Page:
Former Colorado governor John Hickenlooper characterized his conviction on ethics violations as Republican "smear attacks" during a primary debate Tuesday night.
Hickenlooper was found guilty by the Colorado Independent Ethics Commission last Friday of twice accepting free luxury travel from business interests while he was governor. The five-member panel also voted unanimously to hold him in contempt for initially defying a subpoena to appear at the hearing.
"These allegations were waged by a dark-money Republican group and they're going to lay attacks and millions of dollars of smear ads against whoever the Democratic candidate is," Hickenlooper said in response to a call from his opponent, former Democratic Colorado House speaker Andrew Romanoff, that he drop out of the race.
The allegations against Hickenlooper were first submitted to the nonpartisan commission in 2018 by the Public Trust Institute, a watchdog group founded by former Republican Colorado House speaker Frank McNulty.
Hickenlooper's ongoing ethics trial and conviction has cast a pall over his Senate bid, although he continues to hold a significant polling lead over incumbent Sen. Cory Gardner (R.).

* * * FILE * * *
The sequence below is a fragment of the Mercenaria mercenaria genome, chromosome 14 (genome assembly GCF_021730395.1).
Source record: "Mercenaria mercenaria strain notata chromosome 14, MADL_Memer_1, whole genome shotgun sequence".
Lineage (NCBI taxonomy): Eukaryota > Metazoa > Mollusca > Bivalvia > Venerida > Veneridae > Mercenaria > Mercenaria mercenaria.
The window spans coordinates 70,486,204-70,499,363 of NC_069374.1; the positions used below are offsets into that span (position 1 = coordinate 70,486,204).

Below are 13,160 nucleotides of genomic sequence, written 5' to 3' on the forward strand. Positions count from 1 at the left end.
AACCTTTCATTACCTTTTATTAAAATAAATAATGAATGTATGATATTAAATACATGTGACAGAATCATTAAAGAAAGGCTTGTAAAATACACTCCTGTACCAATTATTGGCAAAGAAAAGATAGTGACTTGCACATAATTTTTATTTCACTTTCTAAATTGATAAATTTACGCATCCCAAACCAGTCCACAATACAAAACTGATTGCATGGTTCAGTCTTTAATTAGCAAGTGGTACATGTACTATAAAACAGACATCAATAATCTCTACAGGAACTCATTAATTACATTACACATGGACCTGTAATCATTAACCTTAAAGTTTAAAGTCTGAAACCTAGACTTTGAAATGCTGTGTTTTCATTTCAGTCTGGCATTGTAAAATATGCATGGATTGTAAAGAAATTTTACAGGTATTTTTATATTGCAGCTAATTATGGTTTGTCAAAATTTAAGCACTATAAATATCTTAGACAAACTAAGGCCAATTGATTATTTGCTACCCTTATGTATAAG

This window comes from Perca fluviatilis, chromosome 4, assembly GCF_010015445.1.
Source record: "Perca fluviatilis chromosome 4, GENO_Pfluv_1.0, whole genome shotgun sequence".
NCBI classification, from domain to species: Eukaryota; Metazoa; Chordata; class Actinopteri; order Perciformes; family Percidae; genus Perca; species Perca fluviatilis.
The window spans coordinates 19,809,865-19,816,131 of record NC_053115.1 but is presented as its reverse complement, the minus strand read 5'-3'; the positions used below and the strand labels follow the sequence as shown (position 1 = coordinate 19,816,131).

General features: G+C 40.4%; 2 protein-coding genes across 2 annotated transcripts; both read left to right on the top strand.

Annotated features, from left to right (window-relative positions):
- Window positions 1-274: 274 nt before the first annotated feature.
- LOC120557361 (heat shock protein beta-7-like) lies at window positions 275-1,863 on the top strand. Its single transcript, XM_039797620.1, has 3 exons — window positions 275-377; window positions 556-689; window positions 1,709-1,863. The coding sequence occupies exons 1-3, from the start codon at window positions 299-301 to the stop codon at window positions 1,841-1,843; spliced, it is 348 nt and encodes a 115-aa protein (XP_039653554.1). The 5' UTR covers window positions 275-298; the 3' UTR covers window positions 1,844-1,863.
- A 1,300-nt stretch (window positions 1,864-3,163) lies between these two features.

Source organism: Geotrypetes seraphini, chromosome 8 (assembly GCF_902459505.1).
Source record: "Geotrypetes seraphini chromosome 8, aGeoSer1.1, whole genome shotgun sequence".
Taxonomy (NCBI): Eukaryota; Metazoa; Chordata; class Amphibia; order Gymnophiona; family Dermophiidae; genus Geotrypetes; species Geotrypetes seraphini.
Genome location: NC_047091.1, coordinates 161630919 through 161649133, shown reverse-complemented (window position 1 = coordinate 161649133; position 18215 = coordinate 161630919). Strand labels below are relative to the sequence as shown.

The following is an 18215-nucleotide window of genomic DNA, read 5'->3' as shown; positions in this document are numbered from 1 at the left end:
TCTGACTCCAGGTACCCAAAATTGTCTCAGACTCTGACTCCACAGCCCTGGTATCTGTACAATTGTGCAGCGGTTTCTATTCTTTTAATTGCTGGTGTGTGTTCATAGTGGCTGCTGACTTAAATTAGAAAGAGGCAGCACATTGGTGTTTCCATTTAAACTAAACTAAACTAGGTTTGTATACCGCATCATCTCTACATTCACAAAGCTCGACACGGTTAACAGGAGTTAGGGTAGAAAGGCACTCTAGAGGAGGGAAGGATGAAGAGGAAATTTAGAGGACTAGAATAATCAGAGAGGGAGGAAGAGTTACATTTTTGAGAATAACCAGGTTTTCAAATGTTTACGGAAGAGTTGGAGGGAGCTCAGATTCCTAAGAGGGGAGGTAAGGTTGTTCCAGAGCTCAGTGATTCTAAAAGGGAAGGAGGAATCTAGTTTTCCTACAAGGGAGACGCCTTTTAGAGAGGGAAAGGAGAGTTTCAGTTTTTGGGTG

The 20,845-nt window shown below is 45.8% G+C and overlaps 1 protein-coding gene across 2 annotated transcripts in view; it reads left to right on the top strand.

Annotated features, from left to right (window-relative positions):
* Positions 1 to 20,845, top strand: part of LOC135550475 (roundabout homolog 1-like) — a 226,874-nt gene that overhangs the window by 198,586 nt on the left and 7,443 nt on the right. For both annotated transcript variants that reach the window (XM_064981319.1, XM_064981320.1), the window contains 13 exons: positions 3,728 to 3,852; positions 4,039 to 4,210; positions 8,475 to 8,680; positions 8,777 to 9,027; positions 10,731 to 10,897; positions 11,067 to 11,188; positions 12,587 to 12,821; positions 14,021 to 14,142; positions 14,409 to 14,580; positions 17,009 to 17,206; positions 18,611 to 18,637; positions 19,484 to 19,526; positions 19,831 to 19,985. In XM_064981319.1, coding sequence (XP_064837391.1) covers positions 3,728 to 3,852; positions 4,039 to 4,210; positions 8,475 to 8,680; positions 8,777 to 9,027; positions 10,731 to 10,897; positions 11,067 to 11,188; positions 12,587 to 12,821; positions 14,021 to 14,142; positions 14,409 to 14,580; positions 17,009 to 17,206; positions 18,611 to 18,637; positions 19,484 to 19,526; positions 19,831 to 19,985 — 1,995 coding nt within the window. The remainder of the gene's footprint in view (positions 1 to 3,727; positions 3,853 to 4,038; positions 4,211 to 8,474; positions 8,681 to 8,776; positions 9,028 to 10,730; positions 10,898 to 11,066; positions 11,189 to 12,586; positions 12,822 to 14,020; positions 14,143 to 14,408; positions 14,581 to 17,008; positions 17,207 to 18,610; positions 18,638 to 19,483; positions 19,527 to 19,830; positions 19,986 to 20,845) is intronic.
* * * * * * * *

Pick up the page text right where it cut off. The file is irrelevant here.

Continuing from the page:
Romanoff blasted Hickenlooper as "the first person ever held in contempt by an independent ethics commission" and called on him to withdraw from the race.
"Now, when he breaks the law, [he] refuses to apologize, defies a subpoena," Romanoff said. "You heard John blame the Republicans, you heard him blame the staff, I suppose he even blames the [ethics] commission, which includes his own appointees who ruled against him."
The Colorado Springs Gazette editorial board also came out against Hickenlooper’s candidacy on Tuesday, writing that a "politician proven susceptible to inappropriate gifts by corporations is the last thing Colorado needs in Washington."
Hickenlooper's sentencing is scheduled for Friday, and he faces fines of up to twice the value of the illicit gifts as well as sanctions for the contempt charge.